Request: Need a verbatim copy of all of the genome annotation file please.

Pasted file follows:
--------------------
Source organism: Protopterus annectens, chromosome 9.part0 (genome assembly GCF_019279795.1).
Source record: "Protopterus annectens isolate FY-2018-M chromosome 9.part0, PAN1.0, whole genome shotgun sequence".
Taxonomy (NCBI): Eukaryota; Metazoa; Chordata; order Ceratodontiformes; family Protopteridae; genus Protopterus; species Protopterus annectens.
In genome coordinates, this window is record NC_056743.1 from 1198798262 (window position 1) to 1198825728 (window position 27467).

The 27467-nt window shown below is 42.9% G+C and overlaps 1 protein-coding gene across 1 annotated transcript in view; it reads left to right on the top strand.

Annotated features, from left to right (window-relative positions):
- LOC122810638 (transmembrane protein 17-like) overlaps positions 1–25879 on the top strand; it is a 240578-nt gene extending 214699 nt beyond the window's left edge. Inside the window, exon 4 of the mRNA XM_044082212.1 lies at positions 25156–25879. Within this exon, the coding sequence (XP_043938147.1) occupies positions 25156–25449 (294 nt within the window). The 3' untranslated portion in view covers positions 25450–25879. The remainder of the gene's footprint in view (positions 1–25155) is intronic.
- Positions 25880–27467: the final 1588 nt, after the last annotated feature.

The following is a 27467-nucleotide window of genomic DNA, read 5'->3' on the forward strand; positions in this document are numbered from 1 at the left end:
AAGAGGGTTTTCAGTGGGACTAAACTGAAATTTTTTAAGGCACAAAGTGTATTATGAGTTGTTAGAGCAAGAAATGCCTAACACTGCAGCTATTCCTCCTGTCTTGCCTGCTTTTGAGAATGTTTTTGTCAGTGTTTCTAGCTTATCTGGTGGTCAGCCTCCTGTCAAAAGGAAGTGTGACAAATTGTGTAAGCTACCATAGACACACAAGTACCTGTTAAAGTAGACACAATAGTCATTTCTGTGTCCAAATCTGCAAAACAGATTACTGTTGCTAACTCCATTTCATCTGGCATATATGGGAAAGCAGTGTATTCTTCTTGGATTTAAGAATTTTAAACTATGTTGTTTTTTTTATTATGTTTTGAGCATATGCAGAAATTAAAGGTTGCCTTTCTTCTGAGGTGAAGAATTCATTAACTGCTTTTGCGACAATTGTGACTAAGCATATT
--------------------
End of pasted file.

Source organism: Protopterus annectens, chromosome 9.part0 (genome assembly GCF_019279795.1).
Source record: "Protopterus annectens isolate FY-2018-M chromosome 9.part0, PAN1.0, whole genome shotgun sequence".
Taxonomy (NCBI): Eukaryota; Metazoa; Chordata; order Ceratodontiformes; family Protopteridae; genus Protopterus; species Protopterus annectens.
In genome coordinates, this window is record NC_056743.1 from 1198798262 (window position 1) to 1198825728 (window position 27467).

The 27467-nt window shown below is 42.9% G+C and overlaps 1 protein-coding gene across 1 annotated transcript in view; it reads left to right on the top strand.

Annotated features, from left to right (window-relative positions):
- LOC122810638 (transmembrane protein 17-like) overlaps positions 1–25879 on the top strand; it is a 240578-nt gene extending 214699 nt beyond the window's left edge. Inside the window, exon 4 of the mRNA XM_044082212.1 lies at positions 25156–25879. Within this exon, the coding sequence (XP_043938147.1) occupies positions 25156–25449 (294 nt within the window). The 3' untranslated portion in view covers positions 25450–25879. The remainder of the gene's footprint in view (positions 1–25155) is intronic.
- Positions 25880–27467: the final 1588 nt, after the last annotated feature.

The following is a 27467-nucleotide window of genomic DNA, read 5'->3' on the forward strand; positions in this document are numbered from 1 at the left end:
AAGAGGGTTTTCAGTGGGACTAAACTGAAATTTTTTAAGGCACAAAGTGTATTATGAGTTGTTAGAGCAAGAAATGCCTAACACTGCAGCTATTCCTCCTGTCTTGCCTGCTTTTGAGAATGTTTTTGTCAGTGTTTCTAGCTTATCTGGTGGTCAGCCTCCTGTCAAAAGGAAGTGTGACAAATTGTGTAAGCTACCATAGACACACAAGTACCTGTTAAAGTAGACACAATAGTCATTTCTGTGTCCAAATCTGCAAAACAGATTACTGTTGCTAACTCCATTTCATCTGGCATATATGGGAAAGCAGTGTATTCTTCTTGGATTTAAGAATTTTAAACTATGTTGTTTTTTTTATTATGTTTTGAGCATATGCAGAAATTAAAGGTTGCCTTTCTTCTGAGGTGAAGAATTCATTAACTGCTTTTGCGACAATTGTGACTAAGCATATT